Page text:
among themselves. And at the period of the Disruption, he circulated, at his own expense, not only in Scotland and in Ireland, but throughout England, great multitudes of Dr. James Hamilton's ' Farewell to Egypt,' and other tracts of a similar description, which, it is understood, were of signal service in removing the ignorance and misapprehension which were then prevailing, as to the great principles for which the Free Church was contending.

In this department of Christian work, it is not for a moment to be supposed, that he was spending his strength for nought, or his labour for that which profiteth not. On the contrary, communications were occasionally sent to him, announcing that the tracts, or the little books, which he had distributed, were the instruments of awakening and converting souls previously dead in trespasses and sins. And when the sealed book is opened at the last day, many records, doubtless, will be found there, to demonstrate to an assembled universe, that no prayer of faith is ever lost, and that the least of all the services which Christ's disciples have rendered, have not passed away without yielding some blessed fruit.

Reader, you may feel that you are awanting in the gifts that would fit you for rebuking open vice, or speaking a word in season to strangers that you meet with in the journey of life. But even in that case, the door of usefulness is not shut against you. If there be any good thing in your heart at all, you can go forth, like James Nisbet, with your pockets filled with religious tracts ; and if, with earnest prayer and simplicity of faith, you put them in the hands of little children, or even scatter them by the wayside, you may rest assured, that you shall in no wise either waste your substance, or lose your reward.

• Work while the daylight lasteth,

Ere the shades of night come on;
Ere the Lord of the vineyard cometh,

And the labourer's work is done.

Work in the wild waste places,

Though none thy love may own;
God guides the down of the thistle

The wandering wind hath sown.

Sow by the wayside gladly,

In the damp dark caverns low,
Where sunlight seldom reacheth,

Nor healthful streamlets flow.

Watch not the clouds above thee,

Let the whirlwind round thee sweep;
God may the seed-time give thee,

But another's hand may reap.

Have faith, though ne'er beholding

The seed burst from its tomb;

Thou knowest not which may perish,

Or which be spared to bloom.

Room on the narrowest ridges

The ripen'd grain will find, That the Lord of the harvest coming,

In the harvest sheaves may bind.'

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"Who hath despised the day of small things?'—ZECH. IV. 10.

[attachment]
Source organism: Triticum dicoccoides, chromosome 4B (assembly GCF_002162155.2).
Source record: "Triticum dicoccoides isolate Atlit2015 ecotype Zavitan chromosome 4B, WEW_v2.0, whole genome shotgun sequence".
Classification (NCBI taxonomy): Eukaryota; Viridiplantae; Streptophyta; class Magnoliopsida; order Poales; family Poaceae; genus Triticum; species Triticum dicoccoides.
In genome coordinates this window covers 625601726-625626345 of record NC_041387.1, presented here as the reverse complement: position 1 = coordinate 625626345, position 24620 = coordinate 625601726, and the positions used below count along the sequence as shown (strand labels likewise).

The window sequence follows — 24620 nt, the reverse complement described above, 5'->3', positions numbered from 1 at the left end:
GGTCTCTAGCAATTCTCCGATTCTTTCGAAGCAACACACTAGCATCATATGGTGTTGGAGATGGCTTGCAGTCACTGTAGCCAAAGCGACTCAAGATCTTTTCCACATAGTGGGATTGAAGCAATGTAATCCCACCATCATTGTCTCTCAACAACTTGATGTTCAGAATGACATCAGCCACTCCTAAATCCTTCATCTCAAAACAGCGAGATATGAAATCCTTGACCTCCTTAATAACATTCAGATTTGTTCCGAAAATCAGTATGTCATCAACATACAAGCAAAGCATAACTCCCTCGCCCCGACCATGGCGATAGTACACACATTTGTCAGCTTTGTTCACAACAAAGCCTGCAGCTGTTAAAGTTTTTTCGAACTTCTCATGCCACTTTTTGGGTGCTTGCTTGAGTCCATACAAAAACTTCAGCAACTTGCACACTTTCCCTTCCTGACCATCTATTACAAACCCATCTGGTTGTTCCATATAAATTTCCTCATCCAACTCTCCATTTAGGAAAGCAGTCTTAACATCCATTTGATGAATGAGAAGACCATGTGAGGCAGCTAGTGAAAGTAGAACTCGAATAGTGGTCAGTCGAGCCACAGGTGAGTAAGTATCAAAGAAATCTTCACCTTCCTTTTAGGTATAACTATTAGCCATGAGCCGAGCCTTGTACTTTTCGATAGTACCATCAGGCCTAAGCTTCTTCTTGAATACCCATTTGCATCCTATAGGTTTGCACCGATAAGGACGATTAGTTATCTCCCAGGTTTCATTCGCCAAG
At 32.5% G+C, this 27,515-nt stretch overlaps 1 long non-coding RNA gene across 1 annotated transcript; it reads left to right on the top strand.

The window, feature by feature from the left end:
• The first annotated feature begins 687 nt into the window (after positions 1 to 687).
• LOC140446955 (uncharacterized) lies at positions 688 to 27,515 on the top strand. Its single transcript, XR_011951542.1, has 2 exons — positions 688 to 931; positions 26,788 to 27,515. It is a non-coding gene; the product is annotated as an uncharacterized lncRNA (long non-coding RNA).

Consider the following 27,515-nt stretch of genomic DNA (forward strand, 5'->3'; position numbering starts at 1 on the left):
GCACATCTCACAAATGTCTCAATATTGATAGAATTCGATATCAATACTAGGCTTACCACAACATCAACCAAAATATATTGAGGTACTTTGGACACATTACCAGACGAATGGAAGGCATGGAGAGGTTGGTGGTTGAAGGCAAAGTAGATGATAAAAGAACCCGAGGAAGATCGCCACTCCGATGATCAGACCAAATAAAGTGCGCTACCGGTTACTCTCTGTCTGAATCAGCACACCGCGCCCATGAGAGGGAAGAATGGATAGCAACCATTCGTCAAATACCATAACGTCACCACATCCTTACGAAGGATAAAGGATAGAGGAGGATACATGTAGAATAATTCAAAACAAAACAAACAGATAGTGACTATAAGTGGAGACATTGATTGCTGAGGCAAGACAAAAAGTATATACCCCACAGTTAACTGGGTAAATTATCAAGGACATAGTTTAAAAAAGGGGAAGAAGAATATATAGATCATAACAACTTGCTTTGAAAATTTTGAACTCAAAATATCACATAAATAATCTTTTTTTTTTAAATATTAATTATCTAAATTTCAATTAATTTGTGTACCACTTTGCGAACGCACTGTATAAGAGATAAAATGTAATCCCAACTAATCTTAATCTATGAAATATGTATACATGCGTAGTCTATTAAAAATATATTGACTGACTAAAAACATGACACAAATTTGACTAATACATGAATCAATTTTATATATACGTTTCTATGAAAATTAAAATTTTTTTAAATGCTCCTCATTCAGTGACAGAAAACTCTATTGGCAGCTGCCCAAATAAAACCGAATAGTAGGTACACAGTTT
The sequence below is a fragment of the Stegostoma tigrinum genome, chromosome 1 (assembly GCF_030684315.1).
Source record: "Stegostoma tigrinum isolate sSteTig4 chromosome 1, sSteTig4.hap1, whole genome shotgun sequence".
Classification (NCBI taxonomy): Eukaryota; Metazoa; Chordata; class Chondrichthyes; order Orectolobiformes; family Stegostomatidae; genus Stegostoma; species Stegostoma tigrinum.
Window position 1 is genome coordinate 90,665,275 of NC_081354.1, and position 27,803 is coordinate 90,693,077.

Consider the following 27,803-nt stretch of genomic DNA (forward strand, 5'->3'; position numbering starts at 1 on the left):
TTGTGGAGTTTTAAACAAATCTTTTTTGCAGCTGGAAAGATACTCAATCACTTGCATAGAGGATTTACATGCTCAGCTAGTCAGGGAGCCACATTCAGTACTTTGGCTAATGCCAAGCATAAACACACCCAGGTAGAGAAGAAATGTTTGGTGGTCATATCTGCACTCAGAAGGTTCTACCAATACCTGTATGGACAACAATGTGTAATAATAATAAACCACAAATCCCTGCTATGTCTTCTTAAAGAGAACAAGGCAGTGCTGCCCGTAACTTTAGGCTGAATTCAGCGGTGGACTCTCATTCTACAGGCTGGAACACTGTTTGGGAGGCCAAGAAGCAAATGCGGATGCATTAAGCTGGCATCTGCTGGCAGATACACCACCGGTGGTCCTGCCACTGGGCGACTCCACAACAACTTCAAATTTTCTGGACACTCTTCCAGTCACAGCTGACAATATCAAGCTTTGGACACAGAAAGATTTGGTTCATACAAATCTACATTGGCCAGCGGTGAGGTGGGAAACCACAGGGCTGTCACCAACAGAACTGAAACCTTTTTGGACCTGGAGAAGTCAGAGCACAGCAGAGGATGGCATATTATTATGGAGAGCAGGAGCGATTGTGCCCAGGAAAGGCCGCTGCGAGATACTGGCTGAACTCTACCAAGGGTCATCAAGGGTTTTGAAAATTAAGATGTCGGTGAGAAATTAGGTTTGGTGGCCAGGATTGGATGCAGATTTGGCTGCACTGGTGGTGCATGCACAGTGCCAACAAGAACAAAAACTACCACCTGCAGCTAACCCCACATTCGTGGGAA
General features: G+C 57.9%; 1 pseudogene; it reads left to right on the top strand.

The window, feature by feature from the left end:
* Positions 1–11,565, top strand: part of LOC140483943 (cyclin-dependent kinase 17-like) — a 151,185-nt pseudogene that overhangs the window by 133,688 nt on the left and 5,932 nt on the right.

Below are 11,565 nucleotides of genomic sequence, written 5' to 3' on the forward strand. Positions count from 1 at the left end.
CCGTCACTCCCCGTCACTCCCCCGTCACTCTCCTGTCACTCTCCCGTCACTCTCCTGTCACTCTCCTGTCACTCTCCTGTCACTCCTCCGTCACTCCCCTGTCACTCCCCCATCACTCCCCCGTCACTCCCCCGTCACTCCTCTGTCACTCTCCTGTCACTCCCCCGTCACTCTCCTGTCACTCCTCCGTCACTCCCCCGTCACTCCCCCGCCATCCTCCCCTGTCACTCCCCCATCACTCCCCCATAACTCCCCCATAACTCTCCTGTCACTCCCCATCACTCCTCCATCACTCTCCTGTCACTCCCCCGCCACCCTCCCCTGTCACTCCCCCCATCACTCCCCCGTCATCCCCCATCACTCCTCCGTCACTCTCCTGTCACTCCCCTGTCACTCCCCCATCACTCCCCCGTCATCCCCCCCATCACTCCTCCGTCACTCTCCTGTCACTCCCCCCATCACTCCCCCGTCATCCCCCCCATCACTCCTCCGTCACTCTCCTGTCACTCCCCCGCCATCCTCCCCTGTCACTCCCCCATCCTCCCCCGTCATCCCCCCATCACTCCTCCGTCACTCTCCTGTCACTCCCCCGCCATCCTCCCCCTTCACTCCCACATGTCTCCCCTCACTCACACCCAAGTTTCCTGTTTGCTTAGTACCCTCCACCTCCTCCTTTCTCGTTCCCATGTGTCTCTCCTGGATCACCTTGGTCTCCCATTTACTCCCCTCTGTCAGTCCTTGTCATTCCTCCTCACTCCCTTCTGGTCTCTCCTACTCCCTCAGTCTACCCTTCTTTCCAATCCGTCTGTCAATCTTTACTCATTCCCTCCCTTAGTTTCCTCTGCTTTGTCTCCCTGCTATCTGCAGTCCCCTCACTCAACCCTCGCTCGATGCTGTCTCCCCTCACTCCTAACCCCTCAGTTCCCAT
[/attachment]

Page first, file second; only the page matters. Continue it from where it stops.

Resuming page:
HE Fitzroy schools were established about

the beginning of this century, by a few young men, for the instruction of a

limited number of poor children on the Sabbath-day. After the lapse of a short period, the carpenter's shed, which they had at first occupied in an obscure court, was found too small for the accommodation of the children. A meeting, therefore, was held, at which Drs. Waugh, Nichol, Winter, and other ministers were invited to be present, to take into consideration the propriety of providing a more convenient place of meeting. During the course of the discussion, as appears from a memorandum in Mr. Nisbet's handwriting, a penny a week subscription was proposed, and afterwards adopted by the committee, by which means larger premises

were engaged and fitted up for the reception of 300 children. In addition to the instruction imparted to them on the Sunday, they received lessons in writing and arithmetic during the course of the week ; and eventually, the committee were encouraged to engage a master and mistress, under whose superintendence the children were admitted to the full advantages of a free day school. But the progress and prosperity of the institution did not terminate there. From the rapid increase in the attendance, and the liberal support obtained from many Christian friends, a larger building was purchased in Hertford Place, at an expense of £1650 ; and there, from year to year, the blessings of a religious education have been imparted to at least 600 children, of whom not a few have risen to the high and honourable position of ministers and of missionaries, while the great majority have joined themselves in communion with the church of Christ, and shown the advantages of early training, by the blessed fruits of a useful and godly life.

These are interesting facts. Evidently it was a day of small things when the schools were first established. At that time none of all the young men who resolved, after prayer and conference with one another, to open a little Sunday school in a shed, meanly furnished, and of small dimensions, could have formed the faintest conception of the swift progress it would make, and the grand results to

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